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Coming to RNC, you're with
people in the same boat as you
In 2016, Hafsa, from Huddersfield, was diagnosed with cataracts, Uveitis and Glaucoma but she pretty much carried on as normal and it was assumed surgery would correct some of those problems eventually.
However, in 2017, at the age of 17 and halfway through studying A Levels, Hafsa woke up over the Christmas holidays to find she couldn't see anything. Doctors confirmed that the cataracts were as fully formed as they could be and worse still, they were stuck down. This meant that if Hafsa went for surgery there was a 70 per cent chance that it would fail.
Really good grades were predicted for her A Levels but she had to make some tough choices. She was desperate to finish sixth form and head to university with her friends but sight loss was holding her back.
Her family really struggled to adjust too. It was an emotional time for them all but, they continued to pray and took Hafsa to Mecca, to Umrah (an Islamic pilgrimage). Hafsa said:
'I loved it, it was a very peaceful moment for me.'
Hafsa found out about RNC through a friend. She did some research and then, along with her Habilitation Officer, came along to one of the College open days.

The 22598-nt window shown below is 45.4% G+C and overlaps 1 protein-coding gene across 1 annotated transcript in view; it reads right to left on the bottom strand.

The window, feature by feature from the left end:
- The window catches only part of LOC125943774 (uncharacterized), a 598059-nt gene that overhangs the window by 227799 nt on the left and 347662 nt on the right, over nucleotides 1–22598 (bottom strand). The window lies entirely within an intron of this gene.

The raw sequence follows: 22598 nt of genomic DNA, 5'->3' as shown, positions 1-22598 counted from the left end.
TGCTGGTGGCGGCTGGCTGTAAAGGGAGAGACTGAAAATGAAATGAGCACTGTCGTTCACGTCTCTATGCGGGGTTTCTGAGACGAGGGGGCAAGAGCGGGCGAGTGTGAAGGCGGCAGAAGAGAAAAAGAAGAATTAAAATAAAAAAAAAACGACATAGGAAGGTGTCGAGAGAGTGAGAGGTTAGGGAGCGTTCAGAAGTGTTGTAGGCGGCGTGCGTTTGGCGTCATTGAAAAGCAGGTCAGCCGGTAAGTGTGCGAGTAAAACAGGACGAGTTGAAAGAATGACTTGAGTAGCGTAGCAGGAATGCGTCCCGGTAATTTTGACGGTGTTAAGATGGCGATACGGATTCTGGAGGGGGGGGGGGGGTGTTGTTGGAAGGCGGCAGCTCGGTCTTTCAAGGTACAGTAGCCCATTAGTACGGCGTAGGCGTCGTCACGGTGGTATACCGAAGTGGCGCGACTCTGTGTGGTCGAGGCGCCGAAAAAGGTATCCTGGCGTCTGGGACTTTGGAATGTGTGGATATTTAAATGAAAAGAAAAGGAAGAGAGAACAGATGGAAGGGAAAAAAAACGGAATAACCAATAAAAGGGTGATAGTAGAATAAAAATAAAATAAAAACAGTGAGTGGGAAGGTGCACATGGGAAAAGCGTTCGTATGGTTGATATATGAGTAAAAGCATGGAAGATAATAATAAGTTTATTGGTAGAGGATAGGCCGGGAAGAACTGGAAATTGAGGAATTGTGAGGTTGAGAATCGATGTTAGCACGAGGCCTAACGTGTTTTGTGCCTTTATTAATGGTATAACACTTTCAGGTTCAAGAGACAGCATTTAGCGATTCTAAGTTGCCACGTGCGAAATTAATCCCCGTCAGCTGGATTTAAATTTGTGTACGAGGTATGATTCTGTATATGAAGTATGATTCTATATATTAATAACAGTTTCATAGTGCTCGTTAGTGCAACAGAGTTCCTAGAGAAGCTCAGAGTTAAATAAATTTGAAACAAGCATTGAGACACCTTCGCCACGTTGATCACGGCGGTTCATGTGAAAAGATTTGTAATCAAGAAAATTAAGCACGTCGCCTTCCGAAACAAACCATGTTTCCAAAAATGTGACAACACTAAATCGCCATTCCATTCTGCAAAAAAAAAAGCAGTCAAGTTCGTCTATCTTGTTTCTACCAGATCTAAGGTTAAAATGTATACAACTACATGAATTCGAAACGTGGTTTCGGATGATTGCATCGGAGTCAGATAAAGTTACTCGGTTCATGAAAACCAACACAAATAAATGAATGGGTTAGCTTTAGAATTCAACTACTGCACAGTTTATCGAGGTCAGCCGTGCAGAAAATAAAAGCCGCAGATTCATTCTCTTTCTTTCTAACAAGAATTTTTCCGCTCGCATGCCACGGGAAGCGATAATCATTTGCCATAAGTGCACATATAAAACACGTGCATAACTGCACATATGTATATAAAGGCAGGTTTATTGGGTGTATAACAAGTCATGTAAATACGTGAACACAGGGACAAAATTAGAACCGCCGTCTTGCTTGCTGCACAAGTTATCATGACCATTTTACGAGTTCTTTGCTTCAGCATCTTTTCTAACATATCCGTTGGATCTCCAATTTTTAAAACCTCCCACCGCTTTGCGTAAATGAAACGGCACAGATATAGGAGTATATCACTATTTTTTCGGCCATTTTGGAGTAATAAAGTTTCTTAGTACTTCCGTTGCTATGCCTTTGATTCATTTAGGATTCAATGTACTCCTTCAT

As with most families, Hafsa's family struggled with the thought of her leaving home to go and live so far away but she was determined and fast forward to 2020 and Hafsa completed her A Levels and headed off to university.
Alongside Independent Living Skills (ILS), Mobility and IT, Hafsa studied A Levels in English Literature, History, Performing Arts and Level 2 Braille. She is also worked towards an Extended Project Qualification on her chosen subject, the 'Partition of India'.
'Coming to RNC, you're with people in the same boat as you so if somebody doesn't know how to cook it's not embarrassing; you don't have to explain your visual impairment to anyone; you don't have to deal with the whole stigma of 'oh you're blind!' or 'What's wrong with you?' You're not put into a box.'
'The biggest thing with RNC is the support of staff members, they understand and don't say to you 'Why can't you get this done?' You don't have to deal with the hassle of 'Can I have this enlarged?' or put your hand up constantly for assistance.'
'At RNC everything is already here for you, the teachers know how to make everything accessible and the students just get it, they're not going to ask you stupid questions; they're not going to say stupid things to you and aren't going to say 'What's wrong with you?' The students' as a community become quite strong with each other.'
Hafsa shares a bit more about her RNC experience in this short film:
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